There is growing concern among pharmacists in developed countries, including the U.S., that drug counterfeiting is a serious problem that current policies and technology have been unable to solve.
In a recently published survey commissioned by Pfizer and the International Pharmaceutical Federation (FIP), 63% of 2,000 community, retail and hospital pharmacists in the U.S., Europe and Australia believe current policies and technologies are insufficient to deal with drug counterfeiting, while 61% of those surveyed also say the prevalence of counterfeit medication is a serious issue in their country.
Long a problem in Africa and Southeast Asia — where the World Health Organization has estimated that anywhere between 25% and 50% of medicines may be counterfeit – the number of these fake medications in the U.S. market has increased dramatically in recent years. In 2009, the U.S. Customs and Border Protection Agency stated that the value of seizures of counterfeit pharmaceuticals had increased by 500 percent over the previous 3 years. By some estimates, annual earnings from fake and substandard medicines worldwide is more than $32 billion.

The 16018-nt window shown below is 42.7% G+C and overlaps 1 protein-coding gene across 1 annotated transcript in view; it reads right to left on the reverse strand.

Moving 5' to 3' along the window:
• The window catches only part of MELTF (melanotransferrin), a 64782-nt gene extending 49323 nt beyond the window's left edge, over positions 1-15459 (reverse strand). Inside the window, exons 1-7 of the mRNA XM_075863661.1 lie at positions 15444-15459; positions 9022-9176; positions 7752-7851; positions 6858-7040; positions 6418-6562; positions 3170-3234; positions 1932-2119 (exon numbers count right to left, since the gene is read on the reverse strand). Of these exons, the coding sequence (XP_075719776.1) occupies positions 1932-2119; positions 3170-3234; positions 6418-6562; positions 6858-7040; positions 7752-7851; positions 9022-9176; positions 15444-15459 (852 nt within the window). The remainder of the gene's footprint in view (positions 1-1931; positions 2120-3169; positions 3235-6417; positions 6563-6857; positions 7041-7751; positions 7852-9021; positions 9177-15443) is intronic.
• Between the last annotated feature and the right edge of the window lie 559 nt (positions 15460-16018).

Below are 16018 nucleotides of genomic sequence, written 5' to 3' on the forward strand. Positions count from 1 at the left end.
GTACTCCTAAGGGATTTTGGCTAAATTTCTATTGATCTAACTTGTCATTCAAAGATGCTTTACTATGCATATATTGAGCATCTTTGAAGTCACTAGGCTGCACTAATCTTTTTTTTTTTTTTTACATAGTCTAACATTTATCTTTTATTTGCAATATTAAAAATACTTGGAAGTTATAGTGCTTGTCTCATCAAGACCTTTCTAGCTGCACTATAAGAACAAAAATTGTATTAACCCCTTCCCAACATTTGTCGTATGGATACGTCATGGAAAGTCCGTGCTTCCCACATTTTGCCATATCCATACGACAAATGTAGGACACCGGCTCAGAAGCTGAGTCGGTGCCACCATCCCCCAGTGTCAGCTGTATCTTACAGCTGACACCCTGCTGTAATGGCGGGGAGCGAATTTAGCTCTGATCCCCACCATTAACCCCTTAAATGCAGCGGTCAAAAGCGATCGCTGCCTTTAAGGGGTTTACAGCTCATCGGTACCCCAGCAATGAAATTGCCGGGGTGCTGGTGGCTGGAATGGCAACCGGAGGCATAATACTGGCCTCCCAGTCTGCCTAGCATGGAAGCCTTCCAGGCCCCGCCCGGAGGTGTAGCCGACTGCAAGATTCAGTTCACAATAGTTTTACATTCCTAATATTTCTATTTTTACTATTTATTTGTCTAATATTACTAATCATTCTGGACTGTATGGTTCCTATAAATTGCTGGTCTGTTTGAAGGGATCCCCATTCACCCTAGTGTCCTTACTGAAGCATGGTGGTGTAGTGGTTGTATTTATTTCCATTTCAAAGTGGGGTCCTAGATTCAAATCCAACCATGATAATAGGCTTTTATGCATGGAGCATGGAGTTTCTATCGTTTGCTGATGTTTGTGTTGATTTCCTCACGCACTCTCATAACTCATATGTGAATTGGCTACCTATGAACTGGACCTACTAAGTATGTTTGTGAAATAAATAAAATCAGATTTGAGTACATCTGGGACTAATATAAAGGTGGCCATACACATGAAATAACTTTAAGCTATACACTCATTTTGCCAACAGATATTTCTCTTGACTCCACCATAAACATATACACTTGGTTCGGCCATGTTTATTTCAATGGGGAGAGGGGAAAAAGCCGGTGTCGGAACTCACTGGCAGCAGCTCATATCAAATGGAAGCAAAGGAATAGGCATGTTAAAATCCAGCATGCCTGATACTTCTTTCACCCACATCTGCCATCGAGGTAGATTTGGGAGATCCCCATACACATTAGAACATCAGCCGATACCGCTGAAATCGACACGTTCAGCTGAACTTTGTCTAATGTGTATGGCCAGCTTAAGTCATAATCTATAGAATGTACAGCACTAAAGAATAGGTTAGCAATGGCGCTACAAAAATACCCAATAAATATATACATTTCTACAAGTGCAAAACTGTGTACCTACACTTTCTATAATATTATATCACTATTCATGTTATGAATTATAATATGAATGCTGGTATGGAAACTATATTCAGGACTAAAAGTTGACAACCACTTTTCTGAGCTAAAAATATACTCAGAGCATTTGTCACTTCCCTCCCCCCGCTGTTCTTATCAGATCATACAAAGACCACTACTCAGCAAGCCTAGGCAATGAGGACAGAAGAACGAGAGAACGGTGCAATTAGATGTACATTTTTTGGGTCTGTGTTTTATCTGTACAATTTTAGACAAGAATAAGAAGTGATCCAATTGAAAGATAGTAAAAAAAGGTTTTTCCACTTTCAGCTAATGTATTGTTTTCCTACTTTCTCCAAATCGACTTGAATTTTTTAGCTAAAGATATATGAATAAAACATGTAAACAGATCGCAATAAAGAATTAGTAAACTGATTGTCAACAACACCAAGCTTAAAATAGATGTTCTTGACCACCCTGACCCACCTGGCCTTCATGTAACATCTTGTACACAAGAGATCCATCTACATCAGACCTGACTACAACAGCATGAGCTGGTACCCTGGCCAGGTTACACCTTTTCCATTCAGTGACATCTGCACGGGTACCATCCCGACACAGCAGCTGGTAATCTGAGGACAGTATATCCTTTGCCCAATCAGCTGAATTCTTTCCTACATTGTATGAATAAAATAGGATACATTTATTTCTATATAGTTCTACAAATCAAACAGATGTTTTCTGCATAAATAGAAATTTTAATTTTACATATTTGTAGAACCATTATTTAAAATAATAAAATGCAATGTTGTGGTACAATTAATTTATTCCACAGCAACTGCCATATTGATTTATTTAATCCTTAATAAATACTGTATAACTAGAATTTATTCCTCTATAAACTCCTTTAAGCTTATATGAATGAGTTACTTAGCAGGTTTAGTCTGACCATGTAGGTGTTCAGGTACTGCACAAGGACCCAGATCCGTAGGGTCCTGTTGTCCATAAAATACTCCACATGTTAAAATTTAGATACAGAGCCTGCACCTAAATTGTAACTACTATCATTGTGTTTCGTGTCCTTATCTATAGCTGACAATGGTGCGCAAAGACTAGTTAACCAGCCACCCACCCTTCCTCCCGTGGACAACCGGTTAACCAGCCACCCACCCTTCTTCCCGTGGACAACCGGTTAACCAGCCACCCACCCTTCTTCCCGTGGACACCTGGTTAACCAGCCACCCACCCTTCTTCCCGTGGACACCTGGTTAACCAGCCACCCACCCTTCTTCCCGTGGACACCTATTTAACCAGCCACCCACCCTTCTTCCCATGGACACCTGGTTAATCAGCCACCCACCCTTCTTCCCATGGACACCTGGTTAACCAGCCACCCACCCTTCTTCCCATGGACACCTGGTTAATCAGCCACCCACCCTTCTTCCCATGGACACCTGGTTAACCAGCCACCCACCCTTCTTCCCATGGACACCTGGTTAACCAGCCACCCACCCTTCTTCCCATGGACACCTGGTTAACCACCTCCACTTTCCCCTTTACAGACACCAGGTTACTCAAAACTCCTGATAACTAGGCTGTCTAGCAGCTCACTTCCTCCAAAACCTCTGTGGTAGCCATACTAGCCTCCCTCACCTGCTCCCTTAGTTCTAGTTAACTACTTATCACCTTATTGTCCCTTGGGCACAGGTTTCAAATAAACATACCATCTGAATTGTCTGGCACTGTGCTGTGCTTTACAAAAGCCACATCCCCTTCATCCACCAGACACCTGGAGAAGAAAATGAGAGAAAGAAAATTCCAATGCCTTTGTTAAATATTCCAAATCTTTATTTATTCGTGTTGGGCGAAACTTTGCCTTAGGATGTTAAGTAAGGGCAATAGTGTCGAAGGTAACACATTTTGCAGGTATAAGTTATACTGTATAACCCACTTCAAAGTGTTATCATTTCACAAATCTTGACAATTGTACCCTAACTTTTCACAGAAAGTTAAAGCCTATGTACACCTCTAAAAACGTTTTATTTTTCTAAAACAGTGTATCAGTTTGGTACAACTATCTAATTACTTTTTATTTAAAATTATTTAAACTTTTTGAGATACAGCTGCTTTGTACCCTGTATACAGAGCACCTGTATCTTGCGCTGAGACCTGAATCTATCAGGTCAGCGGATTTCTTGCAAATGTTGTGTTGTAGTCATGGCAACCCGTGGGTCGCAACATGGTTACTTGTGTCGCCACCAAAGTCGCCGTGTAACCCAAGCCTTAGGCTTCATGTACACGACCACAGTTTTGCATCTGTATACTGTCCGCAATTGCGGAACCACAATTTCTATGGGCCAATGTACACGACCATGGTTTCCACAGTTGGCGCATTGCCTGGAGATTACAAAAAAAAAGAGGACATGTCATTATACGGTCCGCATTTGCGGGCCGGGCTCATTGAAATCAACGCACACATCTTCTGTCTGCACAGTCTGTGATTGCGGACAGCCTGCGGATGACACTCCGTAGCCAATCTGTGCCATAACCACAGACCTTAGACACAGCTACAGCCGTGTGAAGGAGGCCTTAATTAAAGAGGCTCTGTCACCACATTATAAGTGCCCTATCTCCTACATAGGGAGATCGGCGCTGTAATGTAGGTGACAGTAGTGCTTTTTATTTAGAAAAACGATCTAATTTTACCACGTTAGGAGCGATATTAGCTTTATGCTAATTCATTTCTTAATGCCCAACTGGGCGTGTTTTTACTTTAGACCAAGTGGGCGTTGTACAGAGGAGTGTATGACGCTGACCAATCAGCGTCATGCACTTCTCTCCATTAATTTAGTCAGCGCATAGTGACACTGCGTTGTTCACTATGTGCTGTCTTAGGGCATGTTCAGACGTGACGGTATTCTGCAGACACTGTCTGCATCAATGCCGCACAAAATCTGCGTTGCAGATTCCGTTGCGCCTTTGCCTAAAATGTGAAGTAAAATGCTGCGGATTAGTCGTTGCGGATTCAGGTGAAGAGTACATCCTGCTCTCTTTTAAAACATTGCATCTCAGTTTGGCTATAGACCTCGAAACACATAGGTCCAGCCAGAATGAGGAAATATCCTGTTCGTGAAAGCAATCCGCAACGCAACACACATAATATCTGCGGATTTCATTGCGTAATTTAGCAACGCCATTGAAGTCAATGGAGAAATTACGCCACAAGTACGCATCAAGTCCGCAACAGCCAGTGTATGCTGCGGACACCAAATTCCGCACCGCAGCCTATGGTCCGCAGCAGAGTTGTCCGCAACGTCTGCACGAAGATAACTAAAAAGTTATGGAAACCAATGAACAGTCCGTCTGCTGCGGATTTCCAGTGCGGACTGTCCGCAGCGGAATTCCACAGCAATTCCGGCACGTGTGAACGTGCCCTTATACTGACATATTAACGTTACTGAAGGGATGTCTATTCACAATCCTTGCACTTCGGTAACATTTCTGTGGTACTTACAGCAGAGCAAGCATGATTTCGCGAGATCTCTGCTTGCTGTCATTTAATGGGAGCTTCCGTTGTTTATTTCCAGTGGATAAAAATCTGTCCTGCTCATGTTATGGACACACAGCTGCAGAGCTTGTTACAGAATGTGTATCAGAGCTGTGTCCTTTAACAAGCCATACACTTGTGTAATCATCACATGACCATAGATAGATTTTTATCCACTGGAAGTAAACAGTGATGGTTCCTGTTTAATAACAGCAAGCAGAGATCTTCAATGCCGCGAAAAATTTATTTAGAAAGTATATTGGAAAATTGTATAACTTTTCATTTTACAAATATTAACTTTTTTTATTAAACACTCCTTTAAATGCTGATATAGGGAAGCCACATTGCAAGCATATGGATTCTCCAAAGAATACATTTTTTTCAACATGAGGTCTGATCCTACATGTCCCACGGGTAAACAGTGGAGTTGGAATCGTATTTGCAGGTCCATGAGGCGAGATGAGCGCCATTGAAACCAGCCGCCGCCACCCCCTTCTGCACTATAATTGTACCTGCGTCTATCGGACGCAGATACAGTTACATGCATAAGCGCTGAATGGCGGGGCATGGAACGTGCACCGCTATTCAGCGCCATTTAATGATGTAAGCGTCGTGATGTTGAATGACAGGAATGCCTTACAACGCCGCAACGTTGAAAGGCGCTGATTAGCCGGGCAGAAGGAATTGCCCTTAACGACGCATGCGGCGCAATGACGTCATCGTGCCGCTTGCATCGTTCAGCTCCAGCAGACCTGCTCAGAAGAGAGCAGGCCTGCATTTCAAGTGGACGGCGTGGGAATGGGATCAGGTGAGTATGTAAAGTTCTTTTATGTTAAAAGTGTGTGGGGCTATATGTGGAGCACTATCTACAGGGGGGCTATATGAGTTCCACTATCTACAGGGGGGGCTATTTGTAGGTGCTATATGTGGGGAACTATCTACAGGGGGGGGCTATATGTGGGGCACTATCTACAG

A counterfeit drug is a pharmaceutical product produced and sold with the intent to deceptively represent its origin, authenticity or effectiveness. Generic drug products or drug products whose only violation is that of patent laws are not counterfeit drug products. A counterfeit drug may contain inappropriate quantities of active ingredients, may be improperly processed within the body (e.g., absorption by the body), or may contain ingredients that are not on the label (which may or may not be harmful), and is often sold with inaccurate, incorrect, or fake packaging and labeling.
You’ll find information on how to access an indepth study of the global drug counterfeiting problem here.